Scottish and Southern Electricity Networks (SSEN) has now installed over 80 low-voltage monitors throughout Oxfordshire.
The monitors, which alert SSEN to changing levels of demand in real time, can be used for establishing baselines for the implementation and adoption of new technologies, such as electric vehicles.
A total of 81 low-voltage monitors have been installed so far throughout Oxfordshire, with an additional 19 targeted.
Through its smart grid trials, Project Local Energy Oxfordshire (LEO) is preparing for a shift in the electricity system, from one where energy is only consumed to one where it can be produced, stored, balanced and sold back to the system.
SSEN’s recent Distribution Future Energy Scenario report forecasted Oxford will have over 71,000 electric vehicles, 58,000 heat pumps and 63MW of solar PV capacity by 2050. With low-voltage monitors in place, this forecasted growth and changing energy demands can be better and more efficiently accommodated.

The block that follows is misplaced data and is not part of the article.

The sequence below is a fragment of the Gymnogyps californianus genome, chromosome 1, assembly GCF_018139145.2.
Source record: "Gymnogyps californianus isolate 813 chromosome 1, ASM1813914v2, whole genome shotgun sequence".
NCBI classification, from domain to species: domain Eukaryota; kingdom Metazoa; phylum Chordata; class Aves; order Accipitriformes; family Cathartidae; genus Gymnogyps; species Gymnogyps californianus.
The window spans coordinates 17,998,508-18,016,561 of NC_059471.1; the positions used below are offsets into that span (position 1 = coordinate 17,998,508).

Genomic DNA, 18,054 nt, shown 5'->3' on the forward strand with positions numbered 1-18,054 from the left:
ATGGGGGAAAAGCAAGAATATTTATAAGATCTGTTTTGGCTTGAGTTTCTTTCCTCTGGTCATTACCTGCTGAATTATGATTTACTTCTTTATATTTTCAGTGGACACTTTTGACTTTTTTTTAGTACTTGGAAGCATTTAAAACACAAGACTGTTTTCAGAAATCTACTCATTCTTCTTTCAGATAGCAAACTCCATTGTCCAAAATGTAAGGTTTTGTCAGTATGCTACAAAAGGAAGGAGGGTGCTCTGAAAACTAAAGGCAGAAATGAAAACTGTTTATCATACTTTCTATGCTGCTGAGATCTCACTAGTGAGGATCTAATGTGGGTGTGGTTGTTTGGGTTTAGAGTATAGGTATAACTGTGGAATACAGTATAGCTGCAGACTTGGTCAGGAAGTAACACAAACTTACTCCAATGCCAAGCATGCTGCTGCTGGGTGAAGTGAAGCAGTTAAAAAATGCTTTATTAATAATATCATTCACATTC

The low-voltage monitors also assist in protecting the network and hardware connected to it, bringing greater network resiliency and cost savings. The ability to see live changes in demand also enables quicker response times to demand changes, providing more opportunities for flexibility and potentially delaying or avoiding traditional network reinforcement. Previous trials with low-voltage monitors on SSEN’s network resulted in a 70% reduction in cost.
Craig Rankin, SSEN’s Head of Region for Ridgeway said: “With the uptake of low carbon technologies such as electric vehicles set to significantly increase in the future, the data provided by these new monitors will play a key role in helping us understand and respond to changes in demand and by provide more opportunities for a smarter and more flexible electricity system.”